There are two
primary causes. First, Russia has introduced limited-war military strategies that are backed by a
credible threat of nuclear escalation. Second, U.S. capabilities in Europe are decreasing and the
political and strategic unity of the NATO Alliance is at an all-time low. These security dynamics
have placed the frontline CEE states in a new and more dangerous position than at any other
point in the post-Cold War era. NATO’s most exposed member states must consider the prospect
of a military crisis in which the Alliance’s collective security mechanisms fail or are delayed,
and Russia is able to achieve a stealth seizure of territory, inflict an outright military defeat, or
threaten nuclear escalation if initially thwarted. In response, many regional allies are reconsidering
their national military postures. Unlikely to acquire nuclear weapons to enhance
their security, they have considered bolstering their conventional capabilities through the
acquisition of advanced offensive weapons or the placement of NATO tactical nuclear weapons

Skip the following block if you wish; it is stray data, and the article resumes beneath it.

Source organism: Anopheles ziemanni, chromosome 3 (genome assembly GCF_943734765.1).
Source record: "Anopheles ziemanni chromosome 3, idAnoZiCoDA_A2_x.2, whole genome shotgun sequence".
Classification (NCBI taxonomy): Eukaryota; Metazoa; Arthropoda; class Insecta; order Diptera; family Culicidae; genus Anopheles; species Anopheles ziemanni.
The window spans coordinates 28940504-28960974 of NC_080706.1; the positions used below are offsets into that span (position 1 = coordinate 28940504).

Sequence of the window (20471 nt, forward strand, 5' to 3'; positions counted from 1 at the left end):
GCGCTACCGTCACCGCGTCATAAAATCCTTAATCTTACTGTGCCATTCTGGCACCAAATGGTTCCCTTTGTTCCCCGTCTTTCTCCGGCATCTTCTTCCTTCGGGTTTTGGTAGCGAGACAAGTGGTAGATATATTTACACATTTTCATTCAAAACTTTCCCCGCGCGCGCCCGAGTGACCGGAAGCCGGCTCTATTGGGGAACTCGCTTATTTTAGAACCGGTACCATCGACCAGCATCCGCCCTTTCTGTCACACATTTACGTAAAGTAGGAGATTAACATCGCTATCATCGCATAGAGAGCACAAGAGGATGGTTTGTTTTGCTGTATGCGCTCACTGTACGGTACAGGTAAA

and Ballistic Missile Defense on their soil.
Allied postures could have an important bearing on future regional stability, in some cases
reinforcing the U.S. effort at strategic reassurance and plugging critical gaps in the extended
deterrence architecture. In other cases, allies’ efforts could decouple them from NATO plans or,
in an extreme case involving offensive weapons, even contribute to an escalation in security
threats. Little is known about which CEE conventional military options, defensive and offensive,
could best deter the Russian nuclear threat and help stabilize the regional security environment.
Equally under-analyzed are the options that might be considered an existential or strategic threat
to Moscow. Understanding these issues is important for United States and its allies as they seek
to maintain strategic security in Europe East within an increasingly unstable environment that
could have lasting implications for global security.